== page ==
Galactic latitudes which may be associated with high-velocity clouds
(HVCs), and possibly related to the diffuse soft X-rays from HVCs seen
by ROSAT. Updates were also presented on the observations of
gamma-ray bursts with COMPTEL (Kippen et al), measurements of Galactic
gamma-ray lines due to diffuse 26Al and 44Ti (Diehl et al.), limits on
2.2 MeV line emission from X-ray binaries (McConnell et al.), Bayesian
analysis techniques applied to pulsars (Connors et al.), as well as
multiwavelength observations of selected gamma-ray AGN (Collmar et
al., Stacy et al.).
Lastly, a paper on the "COMPTEL detection of the high-energy gamma-ray
source 2CG 135+01" by van Dijk et al. has recently been accepted for
publication in Astronomy and Astrophysics. A postscript verson is
available in the collaboration's electronic publications archive,
accessible from the COMPTEL pages on the WWW.
OSSE operations are normal. The instrument is working as designed, with all
subsystems in complete and full operation. The slewing response to BATSE burst
triggers remains disabled. With the demise of the bursting pulsar,
GRO J1744-28, it will likely be re-enabled soon.
Several members of the OSSE team attended the HEAD meeting in San Diego last
week. They summarized OSSE observations of GRO J1744-28, two classes of
galactic black hole spectra, an AGN catalog, limits on nuclear lines from the
Orion region, maps of galactic Al26, models of diffuse galactic continuum
emission, a clear detection of a hard tail from Sco X-1, gamma ray emission
from radio pulsars and X-ray pulsars, and the contribution of Type Ia SNe to
OSSE results from GRO J1744-28 have been accepted for publication in
ApJ Letters (Strickman et al.). The letter summarizes pulse profiles,
the distribution of times between bursts, the average burst profile, burst
and pulsar spectroscopy, and our discovery that pulses within bursts lag
those at times away from bursts.
Data through viewing period 409 have been delivered to the Compton GRO
Science Support Center archive.
Also, the OSSE High Level Products Archive has been updated at the CGRO-SSC:
High-Level OSSE Data products are now available from VPs 1.0 through 208.0
(excluding VP 203.0). VPs 223.0, 303.4, 318.1, 328.0 and 331.0 have been
added via Guest Investigator request. Refer to the CGRO-SSC page on the
WWW (http://cossc.gsfc.nasa.gov), or contact Tom Bridgman
(email@example.com) for more information.
Follows is the BATSE contribution to the monthly report:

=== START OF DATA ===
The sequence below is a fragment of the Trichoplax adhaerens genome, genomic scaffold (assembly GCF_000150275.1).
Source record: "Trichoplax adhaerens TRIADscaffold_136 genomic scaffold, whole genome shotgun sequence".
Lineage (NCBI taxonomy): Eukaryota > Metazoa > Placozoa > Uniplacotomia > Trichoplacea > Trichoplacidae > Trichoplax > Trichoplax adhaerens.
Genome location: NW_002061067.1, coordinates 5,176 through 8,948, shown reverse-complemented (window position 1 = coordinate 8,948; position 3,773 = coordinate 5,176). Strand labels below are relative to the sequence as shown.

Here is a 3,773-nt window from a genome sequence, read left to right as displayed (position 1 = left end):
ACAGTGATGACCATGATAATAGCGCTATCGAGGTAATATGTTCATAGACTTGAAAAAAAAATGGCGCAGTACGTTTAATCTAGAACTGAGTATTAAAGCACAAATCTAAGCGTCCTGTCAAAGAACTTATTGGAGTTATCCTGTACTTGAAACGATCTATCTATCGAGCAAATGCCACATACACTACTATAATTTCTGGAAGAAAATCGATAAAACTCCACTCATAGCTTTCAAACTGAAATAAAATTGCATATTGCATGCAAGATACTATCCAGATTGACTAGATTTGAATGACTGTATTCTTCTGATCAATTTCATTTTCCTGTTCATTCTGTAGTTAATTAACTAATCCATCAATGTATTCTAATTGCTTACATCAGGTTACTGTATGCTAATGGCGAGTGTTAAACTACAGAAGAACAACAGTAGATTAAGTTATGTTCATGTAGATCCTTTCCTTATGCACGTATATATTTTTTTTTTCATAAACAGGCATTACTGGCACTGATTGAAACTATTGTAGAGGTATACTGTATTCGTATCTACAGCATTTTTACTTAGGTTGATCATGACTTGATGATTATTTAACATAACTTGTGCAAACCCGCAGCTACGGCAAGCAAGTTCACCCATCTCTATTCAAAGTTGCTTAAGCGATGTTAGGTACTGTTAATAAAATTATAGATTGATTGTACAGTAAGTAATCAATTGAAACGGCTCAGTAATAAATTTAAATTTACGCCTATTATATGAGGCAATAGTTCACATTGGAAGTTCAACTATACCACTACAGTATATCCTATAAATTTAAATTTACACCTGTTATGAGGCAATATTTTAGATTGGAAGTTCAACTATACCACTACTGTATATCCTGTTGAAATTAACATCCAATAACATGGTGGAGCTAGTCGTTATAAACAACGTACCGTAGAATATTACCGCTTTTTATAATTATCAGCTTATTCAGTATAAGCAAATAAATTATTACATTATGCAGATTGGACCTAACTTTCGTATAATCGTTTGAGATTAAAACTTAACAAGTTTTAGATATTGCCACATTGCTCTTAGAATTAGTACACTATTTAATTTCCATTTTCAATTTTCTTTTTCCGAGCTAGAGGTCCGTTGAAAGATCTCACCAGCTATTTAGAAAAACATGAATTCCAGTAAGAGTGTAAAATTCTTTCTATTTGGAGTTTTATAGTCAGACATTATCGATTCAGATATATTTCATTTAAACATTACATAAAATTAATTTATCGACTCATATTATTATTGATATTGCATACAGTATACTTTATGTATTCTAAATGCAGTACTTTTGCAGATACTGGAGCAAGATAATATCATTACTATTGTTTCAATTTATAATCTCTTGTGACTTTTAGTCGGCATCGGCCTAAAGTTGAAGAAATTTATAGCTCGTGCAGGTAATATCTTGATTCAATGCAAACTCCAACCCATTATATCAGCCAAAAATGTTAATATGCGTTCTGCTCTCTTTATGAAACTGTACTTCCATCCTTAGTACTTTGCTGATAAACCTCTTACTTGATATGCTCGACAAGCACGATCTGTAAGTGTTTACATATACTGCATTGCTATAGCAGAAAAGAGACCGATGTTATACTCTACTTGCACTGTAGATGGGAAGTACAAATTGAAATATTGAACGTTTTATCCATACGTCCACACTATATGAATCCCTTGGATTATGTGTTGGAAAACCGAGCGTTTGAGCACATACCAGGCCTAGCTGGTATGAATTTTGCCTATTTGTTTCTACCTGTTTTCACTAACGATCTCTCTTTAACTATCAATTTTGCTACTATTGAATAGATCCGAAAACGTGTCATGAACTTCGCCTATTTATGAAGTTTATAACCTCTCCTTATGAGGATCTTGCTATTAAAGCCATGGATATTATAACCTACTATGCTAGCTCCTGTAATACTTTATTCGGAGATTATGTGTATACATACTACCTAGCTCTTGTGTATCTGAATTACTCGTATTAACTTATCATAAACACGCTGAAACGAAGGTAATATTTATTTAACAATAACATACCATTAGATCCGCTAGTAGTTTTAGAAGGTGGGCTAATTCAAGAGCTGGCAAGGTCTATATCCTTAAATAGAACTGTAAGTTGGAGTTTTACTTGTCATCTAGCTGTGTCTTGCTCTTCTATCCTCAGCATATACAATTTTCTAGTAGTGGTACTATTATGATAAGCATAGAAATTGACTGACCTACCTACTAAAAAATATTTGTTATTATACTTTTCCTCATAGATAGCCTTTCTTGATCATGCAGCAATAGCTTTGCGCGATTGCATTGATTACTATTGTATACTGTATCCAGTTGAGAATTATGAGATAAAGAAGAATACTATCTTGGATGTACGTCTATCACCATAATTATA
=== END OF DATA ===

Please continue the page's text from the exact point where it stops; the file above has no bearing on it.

The following was reported in IAU circular 6395:
C. Kouveliotou, Universities Space Research Association (USRA);
K. Deal, P. Woods, M. Briggs, University of Alabama in Huntsville
(UAH); B. A. Harmon, G. J. Fishman, Marshall Space Flight Center,
NASA; J. van Paradijs, UAH and University of Amsterdam; M. H.
Finger, USRA; and J. Kommers and W. H. G. Lewin, Massachusetts
Institute of Technology, report: "BATSE is no longer detecting
bursts or persistent emission from the bursting pulsar GRO J1744-28.
A total of 3080 bursts were detected from this source (not
corrected for earth occultation or other deadtime effects) between
its onset on 1995 Dec. 2 until its cessation on 1996 May 3. During
most of this 152-day interval, the burst rate was fairly constant
at an average of about 20 bursts/day, but after Apr. 27 the rate
declined rapidly. The last detected event had a fluence of 1.2 x
10E-7 erg cmE-2. The pulsing signal in the persistent emission was
last detected on Apr. 26; after this date, the pulsed flux was
below 7 x 10E-10 erg cmE-2 sE-1 (r.m.s., between 20 and 40 keV).
Between Apr. 30 and May 6, earth-occultation measurement yields a
3-sigma upper limit on the total flux above 20 keV of 2.7 x 10E-9
erg cmE-2 sE-1, or about 150 mCrab."
During the last month the following pulsed sources have been detected by the
BATSE pulsed source monitor: Her X-1, GRO J1744-28, Cen X-3, 4U 1626-67,
OAO 1657-415, GRO J1008-57, GX 1+4, GRO J2058+42, Vela X-1, and GX 301-2.
The burst trigger is currently using count rates from 50-300 keV energy range.
As of May 1 BATSE has detected 1518 gamma-ray bursts out of a total of 5347
on-board triggers in 1835 days of operation. There have been 766 triggers due
to solar flares, 10 due to SGR events, 54 due to terrestrial gamma-ray flashes,
and 1477 due to the bursting pulsar GRO J1744-28.
Approximately 830 days (Truncated Julian Dates 8369-9200) of BATSE Earth
occultation data for 25 sources have been delivered to the COSSC. These are
in the form of source count rate histories for single occultation steps and
photon fluxes in one day averages. The single step light curves have been
partially evaluated for data quality, and allow the user to impose additional
criteria on data selection. We anticipate future deliveries at a rate of about
150 days per month. The histories are available for: the Crab, Her X-1,
Cen X-3, Cyg X-1, GX 301-2, NGC 4151, 3C 273, Sco X-1, GX 339-4, 4U 1700-377,
Cyg X-3, Vela X-1, Cen A, OAO 1657-415, Nova Muscae, GRS 0834-43, 4U 1543-45,
GRO J0422+32, GRS 1915+105, GRS 1009-45, GRO J1719-24, GRO J1655-40,
4U 1608-522, GRO J1008-57, and 2S 1417-624.
In addition, occultation fit datasets (an intermediate level Earth occultation
data product) have also been delivered for 7 sources which offer a more
detailed look at the results of the Earth occultation measurements with fitting
coefficients, errors, and segments of raw data from which the occultation
measurements are made. These are available for: the Crab, Cyg X-1, Sco X-1, Cyg
X-3, Vela X-1, GRO J0422+32, and GRO J1655-40.
These Earth occultation data products are produced by the BATSE Earth
occultation team, and should not be confused with the EBOP Earth occultation
dataset produced by JPL.